July 09, 2020
Although older adults age 90 and older have a relatively low risk of complications after hip fracture surgery overall, their risk is higher than that of older adults who are younger. Researchers published their findings online in The Journal of Arthroplasty.
“With the shift in hip fracture epidemiology toward older individuals as well as the shift in demographics toward nonagenarians, it is important to understand the outcomes of treatment for these patients,” researchers wrote.
The study compared 51,327 older adults ages 65 through 89 who underwent surgery for hip fracture with 15,798 nonagenarians ages 90 and older who underwent the procedure between 2005 and 2017.
The overall rate of serious adverse events from hip fracture surgery for nonagenarians was 19.89%, compared with 14.80% in older adults younger than age 90, researchers reported. Nonagenarians had a higher risk for blood transfusion, death, pneumonia, and cardiac complications compared with younger older adults.
Risk factors for serious adverse events in patients 90 and older included an American Society of Anesthesiologists physical status classification level of 3 or higher, dependent functional status, having been admitted to the hospital from a nursing home or chronic/intermediate care facility, preoperative hypoalbuminemia, and male gender, according to the study.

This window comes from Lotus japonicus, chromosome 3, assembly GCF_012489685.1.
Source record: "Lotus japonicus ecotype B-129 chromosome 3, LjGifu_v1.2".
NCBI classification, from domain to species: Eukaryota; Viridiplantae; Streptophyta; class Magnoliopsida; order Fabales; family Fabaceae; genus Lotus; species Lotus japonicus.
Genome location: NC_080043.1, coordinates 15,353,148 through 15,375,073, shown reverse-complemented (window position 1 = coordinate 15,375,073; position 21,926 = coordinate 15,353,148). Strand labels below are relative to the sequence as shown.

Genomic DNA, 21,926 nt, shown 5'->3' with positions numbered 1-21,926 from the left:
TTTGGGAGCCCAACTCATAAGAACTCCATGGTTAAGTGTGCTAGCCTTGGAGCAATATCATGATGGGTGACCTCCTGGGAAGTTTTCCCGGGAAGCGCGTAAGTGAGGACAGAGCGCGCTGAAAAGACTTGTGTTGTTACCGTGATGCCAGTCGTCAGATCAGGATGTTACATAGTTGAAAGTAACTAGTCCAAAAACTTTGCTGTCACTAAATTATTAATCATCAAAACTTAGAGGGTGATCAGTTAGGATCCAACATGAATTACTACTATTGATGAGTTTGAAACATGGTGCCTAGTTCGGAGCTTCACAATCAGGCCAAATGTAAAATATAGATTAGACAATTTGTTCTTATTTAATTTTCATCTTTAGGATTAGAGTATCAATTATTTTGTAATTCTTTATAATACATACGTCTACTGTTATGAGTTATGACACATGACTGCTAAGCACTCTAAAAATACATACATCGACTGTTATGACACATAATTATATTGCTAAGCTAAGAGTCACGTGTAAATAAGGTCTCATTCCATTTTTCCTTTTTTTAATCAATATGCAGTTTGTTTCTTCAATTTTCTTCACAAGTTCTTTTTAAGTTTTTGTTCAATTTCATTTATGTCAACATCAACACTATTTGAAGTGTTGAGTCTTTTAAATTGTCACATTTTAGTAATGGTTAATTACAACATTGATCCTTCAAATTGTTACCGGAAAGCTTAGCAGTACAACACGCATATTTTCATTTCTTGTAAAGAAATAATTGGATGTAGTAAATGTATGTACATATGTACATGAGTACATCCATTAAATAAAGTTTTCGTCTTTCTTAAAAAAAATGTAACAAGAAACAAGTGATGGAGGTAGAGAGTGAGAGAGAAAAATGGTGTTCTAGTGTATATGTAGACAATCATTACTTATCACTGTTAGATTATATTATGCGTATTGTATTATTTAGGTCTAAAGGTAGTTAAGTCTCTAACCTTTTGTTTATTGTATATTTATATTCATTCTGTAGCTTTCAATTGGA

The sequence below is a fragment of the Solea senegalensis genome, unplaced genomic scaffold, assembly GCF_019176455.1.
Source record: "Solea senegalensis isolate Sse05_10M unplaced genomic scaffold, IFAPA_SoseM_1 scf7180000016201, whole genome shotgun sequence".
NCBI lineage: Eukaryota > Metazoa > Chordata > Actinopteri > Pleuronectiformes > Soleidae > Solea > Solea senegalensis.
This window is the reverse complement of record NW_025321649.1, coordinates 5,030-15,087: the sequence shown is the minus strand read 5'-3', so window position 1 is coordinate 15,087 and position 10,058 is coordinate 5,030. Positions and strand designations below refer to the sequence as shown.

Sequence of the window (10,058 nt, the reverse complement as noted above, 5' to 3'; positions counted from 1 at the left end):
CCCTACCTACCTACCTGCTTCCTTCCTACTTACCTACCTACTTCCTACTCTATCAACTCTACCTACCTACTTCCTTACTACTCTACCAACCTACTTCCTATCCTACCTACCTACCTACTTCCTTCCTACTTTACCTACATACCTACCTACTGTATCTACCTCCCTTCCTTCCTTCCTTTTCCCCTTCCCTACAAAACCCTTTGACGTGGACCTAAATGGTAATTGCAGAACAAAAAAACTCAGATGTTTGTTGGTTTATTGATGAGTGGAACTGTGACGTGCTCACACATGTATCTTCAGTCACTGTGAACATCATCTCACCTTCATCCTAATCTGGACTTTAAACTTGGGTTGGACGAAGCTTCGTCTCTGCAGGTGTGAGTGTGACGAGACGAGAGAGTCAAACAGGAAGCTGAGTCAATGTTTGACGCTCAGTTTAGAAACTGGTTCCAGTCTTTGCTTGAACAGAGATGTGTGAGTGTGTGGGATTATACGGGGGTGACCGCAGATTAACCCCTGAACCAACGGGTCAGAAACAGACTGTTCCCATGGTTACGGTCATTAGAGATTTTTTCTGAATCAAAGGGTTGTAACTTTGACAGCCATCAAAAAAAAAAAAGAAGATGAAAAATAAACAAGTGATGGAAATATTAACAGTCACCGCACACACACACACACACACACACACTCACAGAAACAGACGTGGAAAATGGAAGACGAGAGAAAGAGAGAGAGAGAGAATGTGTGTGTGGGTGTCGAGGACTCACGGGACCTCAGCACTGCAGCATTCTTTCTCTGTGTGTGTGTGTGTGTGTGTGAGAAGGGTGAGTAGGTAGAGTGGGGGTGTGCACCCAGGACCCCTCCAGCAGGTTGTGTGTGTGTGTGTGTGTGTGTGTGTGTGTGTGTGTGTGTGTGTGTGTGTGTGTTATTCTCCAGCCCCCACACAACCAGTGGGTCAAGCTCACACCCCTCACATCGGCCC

Increased time to surgery, researchers found, was associated with a lower risk of 30-day mortality in nonagenarians.
“Interestingly, since time to surgery was not associated with adverse outcomes in nonagenarians, the commonly accepted 48-hour operative window may not be critical to this population,” researchers wrote. “Additional time for preoperative medical optimization in this vulnerable population appears prudent.”
Bovonratwet P, Yang BW, Wang Z, Ricci WM, Lane JM. Operative Fixation of Hip Fractures in Nonagenarians: Is It Safe? [published online ahead of print, 2020 Jun 9]. J Arthroplasty. 2020;S0883-5403(20)30645-8. doi:10.1016/j.arth.2020.06.005